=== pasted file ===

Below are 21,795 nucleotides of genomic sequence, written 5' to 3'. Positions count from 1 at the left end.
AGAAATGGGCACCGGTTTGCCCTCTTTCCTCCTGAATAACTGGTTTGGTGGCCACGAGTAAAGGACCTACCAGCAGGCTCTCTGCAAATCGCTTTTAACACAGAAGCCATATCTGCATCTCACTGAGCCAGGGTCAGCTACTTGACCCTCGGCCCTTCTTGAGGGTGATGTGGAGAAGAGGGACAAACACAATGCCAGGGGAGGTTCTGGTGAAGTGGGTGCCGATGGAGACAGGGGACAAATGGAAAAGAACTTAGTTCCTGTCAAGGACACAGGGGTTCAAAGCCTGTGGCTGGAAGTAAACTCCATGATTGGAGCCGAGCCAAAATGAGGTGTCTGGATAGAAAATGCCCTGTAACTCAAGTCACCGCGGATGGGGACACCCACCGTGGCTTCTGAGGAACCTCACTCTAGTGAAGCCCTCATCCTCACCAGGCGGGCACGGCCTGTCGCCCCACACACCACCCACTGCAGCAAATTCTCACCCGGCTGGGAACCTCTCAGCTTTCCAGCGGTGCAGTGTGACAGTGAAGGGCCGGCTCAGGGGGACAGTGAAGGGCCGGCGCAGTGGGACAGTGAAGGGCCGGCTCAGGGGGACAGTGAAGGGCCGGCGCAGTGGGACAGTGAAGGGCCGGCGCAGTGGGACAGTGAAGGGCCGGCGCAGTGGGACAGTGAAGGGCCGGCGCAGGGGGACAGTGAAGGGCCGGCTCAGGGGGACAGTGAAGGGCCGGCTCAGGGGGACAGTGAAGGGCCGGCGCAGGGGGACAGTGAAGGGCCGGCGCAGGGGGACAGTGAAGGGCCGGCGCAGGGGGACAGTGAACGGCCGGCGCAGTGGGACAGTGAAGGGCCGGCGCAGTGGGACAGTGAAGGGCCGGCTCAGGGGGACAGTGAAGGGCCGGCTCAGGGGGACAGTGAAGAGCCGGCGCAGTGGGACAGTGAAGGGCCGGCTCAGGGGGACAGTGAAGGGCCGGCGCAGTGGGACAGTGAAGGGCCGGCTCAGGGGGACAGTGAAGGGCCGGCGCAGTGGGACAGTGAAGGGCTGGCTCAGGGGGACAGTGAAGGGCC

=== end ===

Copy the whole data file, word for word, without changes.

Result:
Below are 21,795 nucleotides of genomic sequence, written 5' to 3'. Positions count from 1 at the left end.
AGAAATGGGCACCGGTTTGCCCTCTTTCCTCCTGAATAACTGGTTTGGTGGCCACGAGTAAAGGACCTACCAGCAGGCTCTCTGCAAATCGCTTTTAACACAGAAGCCATATCTGCATCTCACTGAGCCAGGGTCAGCTACTTGACCCTCGGCCCTTCTTGAGGGTGATGTGGAGAAGAGGGACAAACACAATGCCAGGGGAGGTTCTGGTGAAGTGGGTGCCGATGGAGACAGGGGACAAATGGAAAAGAACTTAGTTCCTGTCAAGGACACAGGGGTTCAAAGCCTGTGGCTGGAAGTAAACTCCATGATTGGAGCCGAGCCAAAATGAGGTGTCTGGATAGAAAATGCCCTGTAACTCAAGTCACCGCGGATGGGGACACCCACCGTGGCTTCTGAGGAACCTCACTCTAGTGAAGCCCTCATCCTCACCAGGCGGGCACGGCCTGTCGCCCCACACACCACCCACTGCAGCAAATTCTCACCCGGCTGGGAACCTCTCAGCTTTCCAGCGGTGCAGTGTGACAGTGAAGGGCCGGCTCAGGGGGACAGTGAAGGGCCGGCGCAGTGGGACAGTGAAGGGCCGGCTCAGGGGGACAGTGAAGGGCCGGCGCAGTGGGACAGTGAAGGGCCGGCGCAGTGGGACAGTGAAGGGCCGGCGCAGTGGGACAGTGAAGGGCCGGCGCAGGGGGACAGTGAAGGGCCGGCTCAGGGGGACAGTGAAGGGCCGGCTCAGGGGGACAGTGAAGGGCCGGCGCAGGGGGACAGTGAAGGGCCGGCGCAGGGGGACAGTGAAGGGCCGGCGCAGGGGGACAGTGAACGGCCGGCGCAGTGGGACAGTGAAGGGCCGGCGCAGTGGGACAGTGAAGGGCCGGCTCAGGGGGACAGTGAAGGGCCGGCTCAGGGGGACAGTGAAGAGCCGGCGCAGTGGGACAGTGAAGGGCCGGCTCAGGGGGACAGTGAAGGGCCGGCGCAGTGGGACAGTGAAGGGCCGGCTCAGGGGGACAGTGAAGGGCCGGCGCAGTGGGACAGTGAAGGGCTGGCTCAGGGGGACAGTGAAGGGCC